Navy sailors and officers fighting bushfires

A desire to set a good example for his children has driven more than one Royal Australian Navy member to tackle the bushfires head on as volunteer firefighters.

CAPTION: Lieutenant Matt Urquhart from HMAS Albatross fights a fire on the New South Wales south coast as a member of the NSW Rural Fire Service, during the 2019-20 Australian bushfire crisis.

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Lieutenant Matt Urquhart, an Aviation Warfare Instructor with 723 Squadron based at HMAS Albatross, has joined many of his Navy colleagues in giving up family time over the Christmas and New Year period as a volunteer firefighter with the Rural Fire Service.

A firefighter and qualified rural fire driver at the Gerringong Rural Fire Brigade, which services the Gerringong, Gerroa and Werri Beach communities, Lieutenant Urquhart said it was an easy choice to join the fight.

“I think it’s important when the community is in need that there is someone there to help out,” Lieutenant Urquhart said.

“I’ve also got two kids who are one and four years old, and I think it’s really important to set a good example for them.

“They’ve been really good, really well behaved for my wife while I’ve been deployed with the RFS.”

Lieutenant Urquhart has been part of the firefighting efforts since November, when he was part of a Navy reconnaissance mission in support of the RFS at Armidale and Port Macquarie, before being deployed with the RFS to fires at Picton, Nowra and Lithgow in New South Wales.

Originally from Canberra, Lieutenant Urquhart said he joined the RFS in 2012 after the experience of the capital’s devastating fires in 2003.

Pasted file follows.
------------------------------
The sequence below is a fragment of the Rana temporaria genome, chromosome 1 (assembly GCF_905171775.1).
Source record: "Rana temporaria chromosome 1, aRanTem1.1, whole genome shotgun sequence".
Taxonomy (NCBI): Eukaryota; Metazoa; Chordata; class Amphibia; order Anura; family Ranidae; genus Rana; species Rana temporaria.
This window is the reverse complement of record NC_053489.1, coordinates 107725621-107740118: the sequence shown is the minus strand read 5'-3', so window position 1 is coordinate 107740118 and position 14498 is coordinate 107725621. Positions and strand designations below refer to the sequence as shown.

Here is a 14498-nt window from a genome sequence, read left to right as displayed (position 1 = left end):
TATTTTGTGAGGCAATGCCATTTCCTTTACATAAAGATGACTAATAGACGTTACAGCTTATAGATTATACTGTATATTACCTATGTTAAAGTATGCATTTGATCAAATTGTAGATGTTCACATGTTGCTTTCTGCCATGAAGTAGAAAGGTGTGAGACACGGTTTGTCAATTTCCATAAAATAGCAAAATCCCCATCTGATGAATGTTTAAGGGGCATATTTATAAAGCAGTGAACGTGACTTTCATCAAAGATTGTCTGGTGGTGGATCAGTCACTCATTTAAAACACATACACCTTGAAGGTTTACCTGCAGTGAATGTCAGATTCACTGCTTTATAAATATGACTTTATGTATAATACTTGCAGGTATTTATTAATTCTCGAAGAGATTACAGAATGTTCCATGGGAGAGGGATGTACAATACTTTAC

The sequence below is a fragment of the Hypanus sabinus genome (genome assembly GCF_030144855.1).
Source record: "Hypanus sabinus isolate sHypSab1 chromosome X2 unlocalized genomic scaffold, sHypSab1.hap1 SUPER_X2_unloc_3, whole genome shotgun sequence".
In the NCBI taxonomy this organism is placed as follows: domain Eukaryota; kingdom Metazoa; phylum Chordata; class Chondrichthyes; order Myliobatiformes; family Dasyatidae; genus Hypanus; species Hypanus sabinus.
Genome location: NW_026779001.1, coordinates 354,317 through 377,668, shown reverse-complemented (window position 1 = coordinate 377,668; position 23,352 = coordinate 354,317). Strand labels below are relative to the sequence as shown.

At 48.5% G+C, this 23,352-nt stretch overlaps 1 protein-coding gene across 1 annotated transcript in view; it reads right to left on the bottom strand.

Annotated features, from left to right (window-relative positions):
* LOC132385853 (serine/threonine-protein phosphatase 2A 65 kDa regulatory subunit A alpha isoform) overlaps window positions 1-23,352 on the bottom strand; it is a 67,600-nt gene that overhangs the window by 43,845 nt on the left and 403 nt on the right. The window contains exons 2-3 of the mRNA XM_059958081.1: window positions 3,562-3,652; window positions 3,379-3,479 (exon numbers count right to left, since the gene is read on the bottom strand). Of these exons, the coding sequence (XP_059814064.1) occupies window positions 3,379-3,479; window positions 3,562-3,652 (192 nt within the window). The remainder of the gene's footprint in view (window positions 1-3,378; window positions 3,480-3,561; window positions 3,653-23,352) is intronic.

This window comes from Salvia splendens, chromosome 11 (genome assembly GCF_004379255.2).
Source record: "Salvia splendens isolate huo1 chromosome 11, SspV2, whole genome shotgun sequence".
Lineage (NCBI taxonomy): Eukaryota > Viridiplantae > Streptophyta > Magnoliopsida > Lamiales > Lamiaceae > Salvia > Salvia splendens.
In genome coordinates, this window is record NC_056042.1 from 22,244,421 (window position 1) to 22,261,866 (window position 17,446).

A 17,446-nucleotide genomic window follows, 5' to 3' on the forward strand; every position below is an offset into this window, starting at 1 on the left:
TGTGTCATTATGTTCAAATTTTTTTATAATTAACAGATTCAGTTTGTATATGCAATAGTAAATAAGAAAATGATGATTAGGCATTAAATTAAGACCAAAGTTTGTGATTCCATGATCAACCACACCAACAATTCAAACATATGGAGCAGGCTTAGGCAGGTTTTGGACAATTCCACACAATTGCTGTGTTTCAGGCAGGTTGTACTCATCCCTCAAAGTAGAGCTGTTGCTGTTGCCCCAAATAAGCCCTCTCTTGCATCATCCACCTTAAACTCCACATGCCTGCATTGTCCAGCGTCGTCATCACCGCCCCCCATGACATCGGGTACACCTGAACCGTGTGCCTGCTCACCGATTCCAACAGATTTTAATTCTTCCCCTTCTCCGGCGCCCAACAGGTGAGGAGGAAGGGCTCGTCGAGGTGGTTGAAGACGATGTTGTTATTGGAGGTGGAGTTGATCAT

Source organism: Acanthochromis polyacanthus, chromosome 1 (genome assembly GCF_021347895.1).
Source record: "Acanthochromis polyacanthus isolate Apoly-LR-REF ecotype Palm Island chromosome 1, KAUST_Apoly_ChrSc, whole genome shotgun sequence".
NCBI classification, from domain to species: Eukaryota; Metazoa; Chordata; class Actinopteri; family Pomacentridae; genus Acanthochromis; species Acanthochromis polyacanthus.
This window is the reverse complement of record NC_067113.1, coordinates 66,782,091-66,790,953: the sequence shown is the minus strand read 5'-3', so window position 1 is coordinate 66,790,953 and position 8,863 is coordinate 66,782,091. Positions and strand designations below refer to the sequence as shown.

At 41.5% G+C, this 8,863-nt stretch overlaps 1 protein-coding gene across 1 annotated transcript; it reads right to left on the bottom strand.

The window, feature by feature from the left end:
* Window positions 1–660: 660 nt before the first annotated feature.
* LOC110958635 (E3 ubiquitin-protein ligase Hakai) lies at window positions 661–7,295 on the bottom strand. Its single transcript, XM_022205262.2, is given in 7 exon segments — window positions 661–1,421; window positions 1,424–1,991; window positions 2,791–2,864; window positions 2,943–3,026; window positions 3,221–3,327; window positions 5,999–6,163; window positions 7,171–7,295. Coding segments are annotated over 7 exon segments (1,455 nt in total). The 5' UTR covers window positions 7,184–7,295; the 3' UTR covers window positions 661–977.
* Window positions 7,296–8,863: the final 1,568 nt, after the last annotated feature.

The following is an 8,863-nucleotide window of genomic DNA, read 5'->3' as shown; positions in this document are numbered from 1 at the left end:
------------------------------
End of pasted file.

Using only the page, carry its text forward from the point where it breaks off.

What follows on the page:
“I remember them quite vividly,” Lieutenant Urquhart said.

“That would have been one of my main motivations to join the RFS, as a 14 year old thinking about those fires and wanting to do something proactive to help out the community.

“But these fires are definitely the worst I’ve seen.

“There are guys here who have been serving for 30 or 40 years who said the same – they’re erratic fires that have just been so widespread.”

Navy personnel also serving at the Gerringong Rural Fire Brigade include Lieutenant Joel Bury, Lieutenant Aaron Cochrane and Midshipman Samantha Mellon – a trainee Aeronautical Engineering Officer due to commence ADFA next year.

Another Canberra native and RFS volunteer for 18 years, Leading Seaman Boatswains Mate Phil Secomb spent his New Year’s Day on duty at the Queanbeyan City Rural Fire Brigade.

Not long after, he and his RFS colleagues were pushed to the point of exhaustion as they fought to save a property at Charleys Forrest, near Nerriga.

“We had a cold front come through which changed the wind direction and a pyroclastic cloud collapsed on top of us throwing flames and embers everywhere,” Leading Seaman Secomb said.

“You didn’t have too much time to think about it at the time, but it was pretty hairy.

“I felt absolutely exhausted, tired and sore, but I love being in the RFS, it’s a good feeling helping to protect communities and being part of a good group of people.”

Midshipman Ben Lyons on the firefront.
Midshipman Ben Lyons on the firefront.

Meanwhile, Midshipman Ben Lyons, a volunteer with Davidson Rural Fire Brigade on Sydney’s northern beaches, said there was no question about joining the fight during the holiday season.

“Of all the RFS are volunteers, no one is there because they have to be, but because they want to be. We do what we can,” Midshipman Lyons said.

“It feels both horrible and amazing (being at the fires).

“There is no forgetting some of the things we are subjected to, yet a simple thank you from someone can bring tears to your eyes. It’s very emotional.

“I am proud of all the way that all the people involved have come together. It really goes to demonstrate just how far we all go for our fellow Australians in their time of need,” he said.

There are Navy members around Australia who serve in a broad range of volunteer roles as well as being full-time serving members and reservists.

Many of these people work for emergency response agencies including fire services and the SES, and often use their personal leave to switch uniforms and continue serving their local communities.









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Posted by Brian Hartigan

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